Friday, November 11, 2011

A church with a difference

Last time I was in Europe for a substantial period of time I began suffering from an ailment many of my fellow travellers also seem to be familiar with … chronic fatigue.  It’s an ailment that comes about when you’ve seen too many churches, museums and very old buildings.  The symptoms include looking through your photos and not being able to distinguish one church or old building from another or reading signs only to get to the bottom and not be able to recount anything you just read.  It’s happened to me again and there’s no apparent cure, only time and distancing oneself from said churches, museums and old buildings will cure a sufferer from this ailment.  Unfortunately in Eastern Europe (or any part of Europe for that matter) this is a pretty tough thing to do.  There are churches, museums and old buildings at every turn, there’s no escaping them, so it seems I could be suffering for the foreseeable future.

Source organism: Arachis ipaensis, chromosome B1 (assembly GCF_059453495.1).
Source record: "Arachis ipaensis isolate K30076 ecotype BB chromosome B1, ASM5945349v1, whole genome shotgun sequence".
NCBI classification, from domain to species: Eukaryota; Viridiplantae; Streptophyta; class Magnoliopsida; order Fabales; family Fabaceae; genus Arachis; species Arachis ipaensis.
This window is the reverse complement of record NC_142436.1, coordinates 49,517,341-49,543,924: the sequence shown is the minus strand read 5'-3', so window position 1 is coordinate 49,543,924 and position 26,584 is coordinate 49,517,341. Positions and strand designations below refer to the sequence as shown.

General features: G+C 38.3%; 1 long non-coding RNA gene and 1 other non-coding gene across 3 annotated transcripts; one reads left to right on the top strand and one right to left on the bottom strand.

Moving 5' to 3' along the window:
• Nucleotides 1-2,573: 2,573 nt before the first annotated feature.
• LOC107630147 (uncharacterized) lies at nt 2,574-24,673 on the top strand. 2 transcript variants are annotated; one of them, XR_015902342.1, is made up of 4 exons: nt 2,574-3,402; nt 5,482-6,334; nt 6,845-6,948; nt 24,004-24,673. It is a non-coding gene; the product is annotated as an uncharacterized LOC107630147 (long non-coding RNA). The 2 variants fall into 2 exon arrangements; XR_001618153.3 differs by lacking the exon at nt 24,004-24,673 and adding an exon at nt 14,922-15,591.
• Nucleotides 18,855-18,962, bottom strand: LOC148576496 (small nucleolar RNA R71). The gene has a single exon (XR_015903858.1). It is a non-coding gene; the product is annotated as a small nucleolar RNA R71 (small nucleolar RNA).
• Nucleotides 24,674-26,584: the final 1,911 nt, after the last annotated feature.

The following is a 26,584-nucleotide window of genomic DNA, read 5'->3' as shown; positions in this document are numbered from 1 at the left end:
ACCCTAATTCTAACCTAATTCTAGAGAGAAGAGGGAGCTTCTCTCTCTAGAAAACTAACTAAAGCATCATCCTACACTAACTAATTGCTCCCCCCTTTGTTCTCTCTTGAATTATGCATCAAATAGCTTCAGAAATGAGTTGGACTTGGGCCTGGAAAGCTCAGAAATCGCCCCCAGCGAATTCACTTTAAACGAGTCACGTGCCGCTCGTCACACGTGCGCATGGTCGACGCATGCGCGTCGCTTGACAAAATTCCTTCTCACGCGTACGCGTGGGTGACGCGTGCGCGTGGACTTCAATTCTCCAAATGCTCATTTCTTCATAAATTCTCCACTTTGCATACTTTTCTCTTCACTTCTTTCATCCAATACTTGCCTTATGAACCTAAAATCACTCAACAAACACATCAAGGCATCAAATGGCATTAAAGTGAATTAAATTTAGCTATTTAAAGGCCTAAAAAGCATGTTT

Every so often however, I am snapped out of this state of fatigue by some really interesting piece of history or an amazing example of architecture.  One such reprieve that brought me out of my illness was a recent trip to the Czech town of Kutna Hora, about 90 minutes and two trains away from Prague.  The town’s only drawcard (especially on a public holiday when I happened to be there) is it’s church or “ossuary”.  This is no ordinary church, like those I have come to loathe, this church is remarkable because it is filled with the bones of 40 000 people. 

The church was built in the 1400’s in the middle of a cemetery and a chapel was built underneath, meant to house the bones from some of the graves that had to be unearthed.  The story goes that in the late 1800’s a local woodcarver decided it would be a good idea to put the bones to good use and the local pastor agreed to a little remodelling.  The result was a massive chandelier, crest and huge bells modelled out of bones.

If nothing else, the trip to Kutna Hora’s church made for an interesting photo opportunity and a nice (if not bizarre) reprieve from the run-of-the-mill baroque/renaissance/gothic churches that are usually must-sees in every European town and city in Europe. 

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